– Special Travel Feature By Andrew Ward of Thomson Bike Tours –
“That was the hardest and most challenging day of cycling I have ever done!” one of our riders told me after the 6th day of our Trans-Alpine challenge. The “epic” ride we had just completed had seen us ride from Briancon to Auron, 90 miles and 13,500ft of elevation gain over the Col d’Izoard, Col de Vars and the Col de le Bonette, the highest asphalted route in France. Each of our Performance tours includes one of these “epic” rides which have become known amongst our riders as the TBT death-rides. In this article we describe some of our favorites:
(1) Tour of the Dolomites and Italian Alps:
- Distance: 85 miles
– Elevation Gain: 13,100 feet
– Key Climbs:
• Passo Fedaia (HC)
• Passo San Pellegrino (2nd Cat.)
• Passo Duran (HC)
• Forcella Staulanza (1st Cat.)
These climbs have been a staple for the Giro route designers in the past few years and a similar route featured as the Queen stage of the 2006 Giro d’Italia.
Stunning views in the Dolomites
The last 6 kilometres of the Passo Fedaia (from Caprile) are leg breakers with long sections of 15% and over. Francesco Moser once said that the Passo Fedaia is one of the most feared in the Giro. The later climbs are not quite as challenging but pace yourself on the Fedaia or you may well receive the invoice on the Passo Duran.
As well as being probably one of the hardest cycling terrains in the world the Dolomites and Italian Alps are also stunningly beautiful. Pray for good weather and don’t forget to pack your camera.
(2) The Trans-Alpine Challenge:
- Distance: 90 miles
– Elevation Gain: 13,450 feet
– Key Climbs:
• Col d’Izoard (HC)
• Col de Vars (1st Cat.)
• Col de la Bonette (HC)
This is a monster of a day that Thomson Bike Tours included on the 5th day of their very first edition of the Trans-Alpine challenge this year. This “Death Ride” will surely be a mouth-watering prospect for performance cyclists looking for the ultimate in Alpine challenges. Riders were in for a treat this year as the Col de la Bonette, Europe’s highest paved road, opened just hours before we rode it and was in beautiful condition. The breath-taking descent was well worth all the hard work. The pass of La Bonette has featured in the Tour de France four times (1962, 1964, 1993 and 2008) with Scotsman Robert Millar leading over the summit in 1993.
The Trans-Alpine Challenge: premiered in 2009
Not for the faint-hearted, this challenge takes in the longest, highest and most challenging climbs in the Alps.
(3) The Trans-Pyrenees Challenge:
- Distance: 75 miles
– Elevation Gain: 11,150 feet
– Key Climbs:
• Col de Peyresourde (1st Cat.)
• Col d’Aspin (1st Cat.)
• Col du Tourmalet (HC)
The Trans Pyrenees Challenge “Death Ride” may not seem as challenging as the previous ones but remember this ride comes in the middle of 525 miles and 55,000ft of climbing! The cols of the Peyresourde, Aspin and Tourmalet are sure to test the mettle of experienced riders so be sure to keep some gas in reserve for the remaining days of this iconic coast-to-coast challenge. The Tourmalet (2115 m) is the mountain pass which has been used the most in the Tour de France and features towards the end of this very tough day of cycling.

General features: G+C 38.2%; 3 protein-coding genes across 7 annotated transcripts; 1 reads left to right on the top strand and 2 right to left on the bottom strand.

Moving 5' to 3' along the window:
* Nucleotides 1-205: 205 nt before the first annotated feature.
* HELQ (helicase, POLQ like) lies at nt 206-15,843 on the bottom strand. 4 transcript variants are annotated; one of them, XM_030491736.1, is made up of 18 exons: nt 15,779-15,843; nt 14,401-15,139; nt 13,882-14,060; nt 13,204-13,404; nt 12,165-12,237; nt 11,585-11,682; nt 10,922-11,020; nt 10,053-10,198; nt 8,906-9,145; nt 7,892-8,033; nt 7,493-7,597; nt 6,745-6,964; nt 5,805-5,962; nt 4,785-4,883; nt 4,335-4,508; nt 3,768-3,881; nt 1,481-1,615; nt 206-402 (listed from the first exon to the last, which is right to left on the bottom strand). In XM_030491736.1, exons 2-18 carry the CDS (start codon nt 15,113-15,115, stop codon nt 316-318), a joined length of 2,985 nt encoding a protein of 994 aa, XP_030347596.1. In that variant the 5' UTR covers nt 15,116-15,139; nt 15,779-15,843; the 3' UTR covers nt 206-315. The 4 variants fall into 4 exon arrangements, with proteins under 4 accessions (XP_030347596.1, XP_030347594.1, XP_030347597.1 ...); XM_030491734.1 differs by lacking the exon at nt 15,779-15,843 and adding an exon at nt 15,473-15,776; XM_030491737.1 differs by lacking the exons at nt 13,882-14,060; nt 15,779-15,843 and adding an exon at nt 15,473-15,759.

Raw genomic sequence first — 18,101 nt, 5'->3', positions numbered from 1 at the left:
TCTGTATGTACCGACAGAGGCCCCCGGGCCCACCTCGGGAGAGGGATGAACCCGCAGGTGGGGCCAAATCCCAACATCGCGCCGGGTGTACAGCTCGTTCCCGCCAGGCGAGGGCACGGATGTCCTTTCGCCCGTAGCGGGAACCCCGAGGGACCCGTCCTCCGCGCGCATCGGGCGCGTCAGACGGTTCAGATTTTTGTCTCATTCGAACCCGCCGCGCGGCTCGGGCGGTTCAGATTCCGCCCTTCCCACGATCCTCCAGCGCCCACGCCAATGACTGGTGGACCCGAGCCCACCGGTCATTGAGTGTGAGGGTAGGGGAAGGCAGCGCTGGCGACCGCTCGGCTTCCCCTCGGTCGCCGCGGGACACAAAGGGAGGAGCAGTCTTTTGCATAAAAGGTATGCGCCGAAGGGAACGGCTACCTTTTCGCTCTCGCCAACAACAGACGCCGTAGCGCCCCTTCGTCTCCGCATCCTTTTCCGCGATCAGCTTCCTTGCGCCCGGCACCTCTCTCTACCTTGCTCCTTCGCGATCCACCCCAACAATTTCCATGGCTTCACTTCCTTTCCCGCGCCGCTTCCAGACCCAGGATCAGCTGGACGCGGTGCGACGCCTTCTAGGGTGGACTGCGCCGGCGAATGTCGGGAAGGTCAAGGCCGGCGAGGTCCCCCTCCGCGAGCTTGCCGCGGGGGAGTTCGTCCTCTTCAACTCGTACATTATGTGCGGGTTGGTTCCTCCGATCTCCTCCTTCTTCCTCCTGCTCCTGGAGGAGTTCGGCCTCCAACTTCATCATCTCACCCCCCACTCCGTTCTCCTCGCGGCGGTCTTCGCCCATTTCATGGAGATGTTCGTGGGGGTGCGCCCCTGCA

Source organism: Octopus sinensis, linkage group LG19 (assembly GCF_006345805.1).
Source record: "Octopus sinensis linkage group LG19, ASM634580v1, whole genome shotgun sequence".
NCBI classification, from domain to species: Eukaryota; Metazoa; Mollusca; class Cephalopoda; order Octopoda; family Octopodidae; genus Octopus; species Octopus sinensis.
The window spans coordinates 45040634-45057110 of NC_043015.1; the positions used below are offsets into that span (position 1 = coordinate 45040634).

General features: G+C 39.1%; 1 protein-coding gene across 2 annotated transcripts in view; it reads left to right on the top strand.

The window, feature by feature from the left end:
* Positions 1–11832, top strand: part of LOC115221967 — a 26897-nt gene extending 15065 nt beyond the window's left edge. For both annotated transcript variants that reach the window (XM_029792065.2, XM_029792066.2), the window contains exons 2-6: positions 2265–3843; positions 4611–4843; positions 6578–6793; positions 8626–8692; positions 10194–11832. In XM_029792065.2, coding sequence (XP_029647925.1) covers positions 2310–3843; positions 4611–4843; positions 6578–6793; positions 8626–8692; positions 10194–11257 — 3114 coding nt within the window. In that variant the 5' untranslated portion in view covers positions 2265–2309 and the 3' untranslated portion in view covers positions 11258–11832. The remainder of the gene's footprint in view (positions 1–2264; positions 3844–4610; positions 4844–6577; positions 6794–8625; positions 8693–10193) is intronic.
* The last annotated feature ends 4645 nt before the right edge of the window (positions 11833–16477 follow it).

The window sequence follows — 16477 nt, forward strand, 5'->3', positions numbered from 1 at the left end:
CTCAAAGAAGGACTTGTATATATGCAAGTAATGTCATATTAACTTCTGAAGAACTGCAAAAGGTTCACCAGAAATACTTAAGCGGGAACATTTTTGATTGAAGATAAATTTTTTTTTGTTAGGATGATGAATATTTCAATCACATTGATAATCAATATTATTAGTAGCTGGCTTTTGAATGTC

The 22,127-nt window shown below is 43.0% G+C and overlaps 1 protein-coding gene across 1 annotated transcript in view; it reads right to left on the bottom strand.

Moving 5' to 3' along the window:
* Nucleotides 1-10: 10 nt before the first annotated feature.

Riders on the Trans-Pyrenees Challenge
(4) King of the Mountains – France Alps:
- Distance: 115 miles
– Elevation Gain: 14,100 feet
– Key Climbs:
• Col de l’Iseran (HC)
• Col du Telegraphe (1st Cat.)
• Col du Galibier (HC)
• Alpe d’Huez (HC)
Our 2009 Alps King of the Mountains’ ride ride whetted the appetite of the long-distance specialists with over 100 miles of riding and 14,000 feet of climbing. Col de Galibier (2645 m) was the decisive mountain in this classic Alpine stage which finished on an old favourite of the Tour de France: Alpe d’Huez (1860 m). Thomson Bike Tours provided the best support in the industry – and we encouraged and supported our riders to finish every kilometre of this epic bike ride.
Col du Galibier
(5) King of the Mountains – France Pyrenees:
Distance: 115 miles
Elevation Gain: 14,100 feet
• Coll de Canto (2nd Cat.)
• Port de la Bonaigua (2nd Cat.)
• Col de Portillon (1st Cat.)
• Col de Pereysourde (1st Cat.)
The King of the Mountains Pyrenees’ ride took in 4 cols: two in Spain (Canto & Bonaigua); and two in France (Portillon & Peyresourde). The route, like all Thomson Bike Tours’ routes, was amazing and the terrain challenging. This ride had a sting in the tail with the demanding Peyresourde, at just over 9 miles and with an average grade of 6.1%. Although this may have less elevation gain then other TBT Death Rides this route should not be underestimated and had a satisfyingly quick descent off the Peyresourde as its “finale”.
TBT Riders coming over the top of the Peyresourde
For more information on how you can participate in a European “death-ride” consult our website www.ThomsonBikeTours.com for further details.